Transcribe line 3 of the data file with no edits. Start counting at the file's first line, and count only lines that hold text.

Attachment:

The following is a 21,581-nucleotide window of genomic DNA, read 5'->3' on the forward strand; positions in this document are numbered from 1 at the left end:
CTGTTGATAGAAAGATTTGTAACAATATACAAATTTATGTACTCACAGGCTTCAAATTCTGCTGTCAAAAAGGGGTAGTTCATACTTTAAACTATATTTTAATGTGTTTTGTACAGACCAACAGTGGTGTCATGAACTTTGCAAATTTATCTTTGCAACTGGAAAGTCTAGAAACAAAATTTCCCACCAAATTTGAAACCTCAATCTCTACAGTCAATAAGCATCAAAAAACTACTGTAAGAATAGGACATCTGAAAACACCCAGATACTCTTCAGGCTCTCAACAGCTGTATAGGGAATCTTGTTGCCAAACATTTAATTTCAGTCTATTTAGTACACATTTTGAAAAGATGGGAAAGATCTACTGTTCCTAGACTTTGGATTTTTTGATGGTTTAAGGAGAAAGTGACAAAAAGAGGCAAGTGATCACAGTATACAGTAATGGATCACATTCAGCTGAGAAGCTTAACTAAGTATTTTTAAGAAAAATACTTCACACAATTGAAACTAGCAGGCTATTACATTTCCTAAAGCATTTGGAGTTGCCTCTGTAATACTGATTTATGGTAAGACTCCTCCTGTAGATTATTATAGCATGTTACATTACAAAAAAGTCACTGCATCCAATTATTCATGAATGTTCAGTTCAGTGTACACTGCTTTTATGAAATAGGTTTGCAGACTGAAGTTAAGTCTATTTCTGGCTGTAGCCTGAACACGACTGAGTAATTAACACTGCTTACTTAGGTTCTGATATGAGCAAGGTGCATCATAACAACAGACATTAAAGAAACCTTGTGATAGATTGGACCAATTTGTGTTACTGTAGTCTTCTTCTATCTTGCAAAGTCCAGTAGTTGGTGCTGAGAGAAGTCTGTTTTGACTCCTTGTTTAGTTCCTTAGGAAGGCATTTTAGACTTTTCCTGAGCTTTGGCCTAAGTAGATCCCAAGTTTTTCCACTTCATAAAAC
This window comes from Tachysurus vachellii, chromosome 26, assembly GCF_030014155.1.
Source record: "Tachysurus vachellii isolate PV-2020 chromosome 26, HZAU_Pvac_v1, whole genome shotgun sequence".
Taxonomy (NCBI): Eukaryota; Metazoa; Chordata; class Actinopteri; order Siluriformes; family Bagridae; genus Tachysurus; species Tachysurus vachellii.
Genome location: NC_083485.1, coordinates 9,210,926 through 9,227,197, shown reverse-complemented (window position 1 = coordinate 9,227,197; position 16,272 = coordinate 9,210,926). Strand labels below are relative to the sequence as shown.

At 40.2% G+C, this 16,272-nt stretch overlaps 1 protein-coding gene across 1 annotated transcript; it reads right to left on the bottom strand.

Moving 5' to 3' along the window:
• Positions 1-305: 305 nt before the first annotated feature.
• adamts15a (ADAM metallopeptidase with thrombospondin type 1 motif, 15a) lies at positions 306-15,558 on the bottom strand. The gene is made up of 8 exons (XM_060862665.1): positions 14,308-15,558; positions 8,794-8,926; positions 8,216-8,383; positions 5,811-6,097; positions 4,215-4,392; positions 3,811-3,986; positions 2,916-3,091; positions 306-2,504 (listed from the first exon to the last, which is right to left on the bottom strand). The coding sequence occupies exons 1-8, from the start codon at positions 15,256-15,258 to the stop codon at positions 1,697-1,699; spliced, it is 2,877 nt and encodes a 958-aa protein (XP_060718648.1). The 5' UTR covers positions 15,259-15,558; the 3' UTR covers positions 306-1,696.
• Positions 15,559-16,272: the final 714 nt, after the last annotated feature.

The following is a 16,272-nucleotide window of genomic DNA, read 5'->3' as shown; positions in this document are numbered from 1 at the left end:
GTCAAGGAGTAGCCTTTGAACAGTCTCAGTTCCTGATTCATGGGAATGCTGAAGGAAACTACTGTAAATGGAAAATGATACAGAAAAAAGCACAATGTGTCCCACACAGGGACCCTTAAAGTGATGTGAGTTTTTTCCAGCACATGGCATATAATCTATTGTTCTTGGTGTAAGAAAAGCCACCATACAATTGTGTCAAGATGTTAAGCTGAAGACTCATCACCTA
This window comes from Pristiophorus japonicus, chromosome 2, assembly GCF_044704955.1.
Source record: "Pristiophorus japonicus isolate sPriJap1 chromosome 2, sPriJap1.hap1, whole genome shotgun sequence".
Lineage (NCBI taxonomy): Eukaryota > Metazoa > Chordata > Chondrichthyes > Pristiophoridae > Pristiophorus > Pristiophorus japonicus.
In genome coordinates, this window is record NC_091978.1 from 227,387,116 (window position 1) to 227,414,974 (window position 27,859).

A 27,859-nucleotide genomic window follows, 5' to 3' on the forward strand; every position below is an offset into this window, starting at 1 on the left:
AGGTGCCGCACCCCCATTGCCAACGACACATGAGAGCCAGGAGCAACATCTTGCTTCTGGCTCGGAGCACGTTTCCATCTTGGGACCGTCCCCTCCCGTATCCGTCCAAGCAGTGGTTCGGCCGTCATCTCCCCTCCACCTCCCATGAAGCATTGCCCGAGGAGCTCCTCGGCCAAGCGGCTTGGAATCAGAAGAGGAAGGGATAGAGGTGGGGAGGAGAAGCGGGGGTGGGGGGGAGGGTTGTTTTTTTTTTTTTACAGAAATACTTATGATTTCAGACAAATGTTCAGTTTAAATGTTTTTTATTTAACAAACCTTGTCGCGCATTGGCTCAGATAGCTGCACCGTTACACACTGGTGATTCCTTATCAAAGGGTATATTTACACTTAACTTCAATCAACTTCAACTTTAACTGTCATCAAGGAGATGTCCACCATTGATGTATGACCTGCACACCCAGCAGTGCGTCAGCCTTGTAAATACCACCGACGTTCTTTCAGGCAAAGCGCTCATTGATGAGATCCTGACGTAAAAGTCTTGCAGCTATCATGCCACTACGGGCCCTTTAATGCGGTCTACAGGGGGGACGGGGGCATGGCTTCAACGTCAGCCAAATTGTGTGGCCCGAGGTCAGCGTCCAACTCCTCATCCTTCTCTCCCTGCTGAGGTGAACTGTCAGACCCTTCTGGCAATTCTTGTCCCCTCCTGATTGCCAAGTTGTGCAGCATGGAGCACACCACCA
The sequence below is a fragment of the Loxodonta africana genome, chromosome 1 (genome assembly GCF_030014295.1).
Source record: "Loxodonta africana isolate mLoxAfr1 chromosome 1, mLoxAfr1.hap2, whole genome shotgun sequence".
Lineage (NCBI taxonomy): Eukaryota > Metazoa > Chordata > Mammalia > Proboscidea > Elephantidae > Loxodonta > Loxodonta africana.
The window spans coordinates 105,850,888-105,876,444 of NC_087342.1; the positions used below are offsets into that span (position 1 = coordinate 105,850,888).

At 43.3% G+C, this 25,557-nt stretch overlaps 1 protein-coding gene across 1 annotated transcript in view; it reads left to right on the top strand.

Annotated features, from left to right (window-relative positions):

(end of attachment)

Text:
This window comes from Tachysurus vachellii, chromosome 26, assembly GCF_030014155.1.